Top 5 Steps for Avoiding Distracted Driving

Distracted driving is one of the top traffic safety issues for concerned drivers, according to the AAA Foundation for Traffic Safety.

A real phenomenon with deadly consequences, distracted driving leads to about 5,000 deaths each year.

Studies have shown that teens are the most affected by distracted driving. An AAA Foundation study has shown that teens drive distracted almost 25% of the time and are the most impaired by the distractions.

So what are the major culprits at the heart of all of this distracted driving? Electronics. Electronic devices such as cell phones and MP3 players  play a significant role in distracted driving incidents.

The article below from wikiHow discusses five ways to avoid distracted driving. While some of these steps may seem like no-brainers, a lot of people have a difficult time letting go of their electronics for even a short drive. However, it is better to avoid cell phone use than get into a serious car accident.

How to Avoid Distracted Driving

Distracted driving, or, driving while distracted (dwd) is frequently in the news, in the legislature and on everyone’s mind. The US Department of Transportation held a two-day Distracted Driving Summit in September 2009. Canada held an International Conference on Distracted Driving. “Distracted driving” is even Webster’s New World College Dictionary 2009 Word of the Year. What is distracted driving? Webster’s defines it as “use of a cell phone or other portable electronic device while operating a motor vehicle”.

What can you do to avoid distracted driving?


  1. Turn off your cell phone/pager/dvd player/other device. The best way to avoid being distracted by your phone or device is simply to turn it off and put it away while you are behind the wheel.
  2. If you cannot turn your phone off due to family or work reasons, use a hands-free device. Although this solution does not eliminate distraction, it will allow you to respond without having to look away from the road or remove your hands from the wheel.
  3. If you leave your phone or device on while in the car and receive a call or text you feel compelled to answer, pull off to the side of the road before doing so.
  4. Ask a passenger to handle calls for you. This will leave your hands free and engage less of your attention.
  5. Install software on your phone that automatically starts when you drive, and responds to calls and texts on your phone with a message that you are driving and will get back to the caller later.


  • Some companies now offer phones with safe driver software already installed. This software comes on automatically when you start driving and sends automated responses to phone calls and texts, telling the caller that you are driving and will respond when it’s safe.


  • Before you answer your phone or text while driving, be aware of the state and city laws and ordinances about the same. Many cities have already made it illegal to text and drive.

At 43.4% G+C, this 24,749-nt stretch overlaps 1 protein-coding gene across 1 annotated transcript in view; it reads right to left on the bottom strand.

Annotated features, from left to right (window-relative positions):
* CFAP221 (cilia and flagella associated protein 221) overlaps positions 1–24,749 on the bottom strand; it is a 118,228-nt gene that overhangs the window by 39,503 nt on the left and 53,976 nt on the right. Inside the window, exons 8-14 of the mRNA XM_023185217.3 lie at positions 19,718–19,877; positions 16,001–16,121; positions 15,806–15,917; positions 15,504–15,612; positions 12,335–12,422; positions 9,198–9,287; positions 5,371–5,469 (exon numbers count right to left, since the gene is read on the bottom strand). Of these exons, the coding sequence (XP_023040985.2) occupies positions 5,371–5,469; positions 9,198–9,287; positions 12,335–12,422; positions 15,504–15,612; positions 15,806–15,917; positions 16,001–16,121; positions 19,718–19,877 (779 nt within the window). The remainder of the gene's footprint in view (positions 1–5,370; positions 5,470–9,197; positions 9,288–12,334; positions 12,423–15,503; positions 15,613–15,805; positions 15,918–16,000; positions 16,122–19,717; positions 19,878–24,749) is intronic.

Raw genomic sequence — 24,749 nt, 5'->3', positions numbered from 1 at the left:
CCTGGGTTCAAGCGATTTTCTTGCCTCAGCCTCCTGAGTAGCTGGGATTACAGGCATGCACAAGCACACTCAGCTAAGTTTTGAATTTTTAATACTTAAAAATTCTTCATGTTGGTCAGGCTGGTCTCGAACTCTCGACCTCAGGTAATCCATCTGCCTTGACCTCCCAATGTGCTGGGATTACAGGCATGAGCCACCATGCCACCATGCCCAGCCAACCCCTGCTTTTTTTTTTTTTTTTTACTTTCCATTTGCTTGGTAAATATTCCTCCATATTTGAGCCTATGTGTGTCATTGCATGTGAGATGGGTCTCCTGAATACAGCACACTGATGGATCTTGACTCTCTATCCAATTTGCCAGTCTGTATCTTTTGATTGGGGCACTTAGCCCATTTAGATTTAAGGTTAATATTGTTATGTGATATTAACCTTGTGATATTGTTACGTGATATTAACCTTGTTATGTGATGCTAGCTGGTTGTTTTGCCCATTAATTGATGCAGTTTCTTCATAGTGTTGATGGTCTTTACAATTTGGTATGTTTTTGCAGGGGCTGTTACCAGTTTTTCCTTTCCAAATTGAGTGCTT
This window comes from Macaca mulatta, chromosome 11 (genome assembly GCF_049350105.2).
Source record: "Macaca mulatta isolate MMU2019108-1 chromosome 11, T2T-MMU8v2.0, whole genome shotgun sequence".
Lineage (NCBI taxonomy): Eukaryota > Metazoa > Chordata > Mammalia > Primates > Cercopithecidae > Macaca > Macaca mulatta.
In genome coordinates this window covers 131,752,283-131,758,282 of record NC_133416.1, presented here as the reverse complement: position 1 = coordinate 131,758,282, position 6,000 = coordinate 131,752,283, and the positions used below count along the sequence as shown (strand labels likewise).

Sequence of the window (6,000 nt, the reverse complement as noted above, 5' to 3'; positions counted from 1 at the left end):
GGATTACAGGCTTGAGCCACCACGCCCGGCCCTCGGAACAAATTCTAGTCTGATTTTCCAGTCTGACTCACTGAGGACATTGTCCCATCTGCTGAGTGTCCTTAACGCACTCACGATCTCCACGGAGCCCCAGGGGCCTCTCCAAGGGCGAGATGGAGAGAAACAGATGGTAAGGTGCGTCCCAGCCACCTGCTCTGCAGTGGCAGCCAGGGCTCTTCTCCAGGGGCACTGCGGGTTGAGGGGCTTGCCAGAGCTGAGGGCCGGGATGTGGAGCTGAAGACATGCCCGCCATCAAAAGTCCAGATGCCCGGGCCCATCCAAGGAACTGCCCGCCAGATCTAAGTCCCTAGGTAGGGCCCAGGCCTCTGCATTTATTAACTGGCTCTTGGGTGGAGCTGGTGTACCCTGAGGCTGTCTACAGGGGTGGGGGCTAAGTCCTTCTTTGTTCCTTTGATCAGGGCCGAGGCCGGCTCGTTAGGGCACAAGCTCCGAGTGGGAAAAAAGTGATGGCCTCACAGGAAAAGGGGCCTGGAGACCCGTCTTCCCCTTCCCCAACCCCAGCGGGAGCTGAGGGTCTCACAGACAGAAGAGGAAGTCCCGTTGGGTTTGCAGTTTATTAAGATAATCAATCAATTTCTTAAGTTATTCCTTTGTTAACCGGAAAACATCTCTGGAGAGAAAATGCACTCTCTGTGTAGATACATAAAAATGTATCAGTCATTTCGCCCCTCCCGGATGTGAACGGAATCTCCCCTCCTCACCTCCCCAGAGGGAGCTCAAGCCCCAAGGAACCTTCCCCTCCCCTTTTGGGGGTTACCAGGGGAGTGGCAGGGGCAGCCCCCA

• Distraction from cell phone use while driving (hand held or hands free) extends a driver’s reaction as much as having a blood alcohol concentration at the legal limit of .08 percent. (University of Utah)
  • Drivers that use cell phones are four times as likely to get into crashes serious enough to injure themselves. (NHTSA, Insurance Institute for Highway Safety)

While the majority of people these days believe that they are proficient in multi-tasking, when it comes to distracted driving, this is simply not the case. And even outside of distracted driving, this is usually not the case. While we’ve been lead to believe that multi-tasking is the way to get it all done, the fact of the matter is a brain cannot multi-task. The human brain will shift rapidly back and forth between activities, but it cannot be focused on more than one activity at a time.

So what does this mean for distracted drivers? It means that it would be in their best interest to turn off the distracting culprits while driving and simply learn to just be present. The world is not going to end if you are unable to answer your phone for a short while. And if you must fiddle with your MP3 player, then pull your car over to do so. Ask anyone who has lost a loved one in a distracted driving accident, or ask someone who has been in a serious crash due to distracted driving, if the consequences are worth the risk. You will hear a resounding NO.

So what can you do if you’ve been in a distracted driving accident and are facing charges for the incident? Contacting a reputable, experienced attorney with experience in driving while distracted (dwd) cases is a good first step. The attorneys at Revelli & Luzzo in Worcester, Massachusetts, have that experience. Contact us for a free consultation and together we will determine your next steps.

Have you been involved in a distracted driving accident? Have you experienced a distracted driving close call? Are you concerned with distracted drivers on the road? We would love to hear your thoughts.

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